Restoration The Process 030209

395 views

Published on

A brief over view of the photo restoration process

Published in: Art & Photos
0 Comments
0 Likes
Statistics
Notes
  • Be the first to comment

  • Be the first to like this

No Downloads
Views
Total views
395
On SlideShare
0
From Embeds
0
Number of Embeds
70
Actions
Shares
0
Downloads
6
Comments
0
Likes
0
Embeds 0
No embeds

No notes for slide

Restoration The Process 030209

  1. 1. DIGITAL photo restoration “...a shoe box full of memories” The process George Ross's repair-photo.com
  2. 2. Find the old shoe box with your favorite photo This photograph was taken in 1949 and has been hand-touched by a photo artist: eyelashes, eyeliner, beauty spot, necklace. Taken in a style that is now out of fashion, sadly, this image has sections missing, is cracked and stained. What can be done?
  3. 3. Digitize the photo <ul><li>Scan the photo using an EPSON V700 Perfection scanner </li></ul><ul><li>Over-scan at 1200dpi (dots per inch)‏ </li></ul><ul><li>Normal photo resolution is 240dpi but by over-scanning we can work on very fine detail and reduce resolution when finished </li></ul>
  4. 4. Storing the photos <ul><li>The original photo is stored in a fire-proof box </li></ul><ul><li>The original scan is stored both on the Mac which will do the work and in a DROBO which is a multi-drive storage Robot (similar to RAID) guaranteeing the safety of the digital images </li></ul>
  5. 5. It's all about things called 'pixels' – photo restorers rearrange and replace pixels <ul><li>Digital photos are made up of of little dots (pixels) which are so small that you cannot see them -the greater the number of pixels in a photo the higher the resolution. 240 to 300dpi is photo quality. </li></ul><ul><li>To complicate it further, each pixel has a color depth. A high color pixel has 16 bits (16bpp) of color per pixel. As you know all colors are constructed from Red, Green and Blue – so 16bpp has 5 bits for red and blue and 6 for green </li></ul>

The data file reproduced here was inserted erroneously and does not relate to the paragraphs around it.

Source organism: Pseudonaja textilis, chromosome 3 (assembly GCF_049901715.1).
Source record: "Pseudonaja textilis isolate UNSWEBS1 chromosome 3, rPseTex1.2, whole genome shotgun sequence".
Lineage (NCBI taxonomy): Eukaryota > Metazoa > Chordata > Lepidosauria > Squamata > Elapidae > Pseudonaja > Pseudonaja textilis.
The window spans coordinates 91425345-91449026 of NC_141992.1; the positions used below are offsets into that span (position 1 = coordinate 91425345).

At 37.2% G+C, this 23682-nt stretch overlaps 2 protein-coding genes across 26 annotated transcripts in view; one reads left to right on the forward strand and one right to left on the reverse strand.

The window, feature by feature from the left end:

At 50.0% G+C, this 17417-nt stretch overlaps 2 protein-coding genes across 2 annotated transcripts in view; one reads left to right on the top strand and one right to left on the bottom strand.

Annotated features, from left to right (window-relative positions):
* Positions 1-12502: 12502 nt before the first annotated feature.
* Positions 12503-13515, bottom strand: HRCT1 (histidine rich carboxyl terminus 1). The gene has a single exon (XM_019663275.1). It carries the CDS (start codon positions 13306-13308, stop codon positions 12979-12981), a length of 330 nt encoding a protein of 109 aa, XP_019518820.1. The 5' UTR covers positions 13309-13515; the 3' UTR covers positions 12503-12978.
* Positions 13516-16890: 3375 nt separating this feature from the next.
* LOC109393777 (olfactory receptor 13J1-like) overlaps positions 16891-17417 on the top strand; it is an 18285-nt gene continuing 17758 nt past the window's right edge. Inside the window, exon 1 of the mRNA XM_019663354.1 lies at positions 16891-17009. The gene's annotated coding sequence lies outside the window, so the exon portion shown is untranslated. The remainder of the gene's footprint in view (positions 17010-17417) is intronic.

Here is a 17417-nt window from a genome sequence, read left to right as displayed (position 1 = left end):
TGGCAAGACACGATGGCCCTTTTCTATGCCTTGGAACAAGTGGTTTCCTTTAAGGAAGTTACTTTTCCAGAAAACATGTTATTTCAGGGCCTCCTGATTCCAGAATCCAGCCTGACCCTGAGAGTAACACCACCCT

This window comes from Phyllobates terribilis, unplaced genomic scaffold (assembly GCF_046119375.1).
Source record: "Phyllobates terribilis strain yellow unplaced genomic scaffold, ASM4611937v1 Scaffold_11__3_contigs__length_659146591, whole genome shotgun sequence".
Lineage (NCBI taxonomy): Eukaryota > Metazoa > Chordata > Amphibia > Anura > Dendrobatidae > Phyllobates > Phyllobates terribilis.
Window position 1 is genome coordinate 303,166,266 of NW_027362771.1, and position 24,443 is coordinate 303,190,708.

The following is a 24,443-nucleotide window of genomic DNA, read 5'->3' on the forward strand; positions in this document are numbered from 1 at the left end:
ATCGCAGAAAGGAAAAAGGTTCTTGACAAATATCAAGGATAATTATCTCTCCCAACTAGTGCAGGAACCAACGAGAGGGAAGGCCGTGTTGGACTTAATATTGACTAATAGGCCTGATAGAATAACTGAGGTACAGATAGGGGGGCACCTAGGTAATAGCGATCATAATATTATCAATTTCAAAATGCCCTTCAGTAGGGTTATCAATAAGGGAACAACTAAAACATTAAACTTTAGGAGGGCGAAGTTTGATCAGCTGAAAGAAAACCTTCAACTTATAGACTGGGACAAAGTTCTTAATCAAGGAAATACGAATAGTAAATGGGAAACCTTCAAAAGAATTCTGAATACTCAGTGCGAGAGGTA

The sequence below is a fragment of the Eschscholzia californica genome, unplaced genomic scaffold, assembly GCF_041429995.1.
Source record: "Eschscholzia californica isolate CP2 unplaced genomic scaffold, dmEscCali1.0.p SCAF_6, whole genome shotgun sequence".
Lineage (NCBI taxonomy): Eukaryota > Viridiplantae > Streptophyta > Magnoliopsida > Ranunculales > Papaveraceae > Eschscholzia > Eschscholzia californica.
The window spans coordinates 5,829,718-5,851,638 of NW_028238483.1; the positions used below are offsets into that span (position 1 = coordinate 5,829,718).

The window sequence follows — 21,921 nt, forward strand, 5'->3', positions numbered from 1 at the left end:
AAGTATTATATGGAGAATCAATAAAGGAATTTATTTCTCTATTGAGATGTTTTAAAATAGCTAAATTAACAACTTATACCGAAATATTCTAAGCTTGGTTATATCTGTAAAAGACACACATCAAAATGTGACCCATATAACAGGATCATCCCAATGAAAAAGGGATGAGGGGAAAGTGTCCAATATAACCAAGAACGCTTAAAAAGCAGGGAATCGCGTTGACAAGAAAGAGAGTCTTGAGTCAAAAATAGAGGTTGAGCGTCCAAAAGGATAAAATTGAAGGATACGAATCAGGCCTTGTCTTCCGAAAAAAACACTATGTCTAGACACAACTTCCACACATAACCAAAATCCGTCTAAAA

6. 6. 3D to 2D <ul><li>An interesting aspect of the digitizing process is that 3-dimensional flaws (delamination in this example) are converted to 2D permitting the pixels to be rearranged and repairs to be executed in a flawless manner </li></ul>
  7. 7. Getting to work <ul><li>Using Photoshop CS3 digital image editor we can change and rearrange the pixels to restore photos to their former glory. </li></ul><ul><li>Sound easy, huh? </li></ul><ul><li>It requires a painstaking attention to detail and the patience of a saint :)‏ </li></ul>
  8. 8. Voila- returned to its former beauty
  9. 9. What do my clients receive when the project is complete? <ul><li>Both the original 1200DPI scan and the fully restored imaged @ 300PDI on a CD (archival quality disc are optional)‏ </li></ul><ul><li>A restored print of the original size of the image </li></ul><ul><li>Return of the original photograph </li></ul><ul><li>The before and after photos posted to your own web gallery </li></ul>I look forward to working on your restoration project : [email_address]

×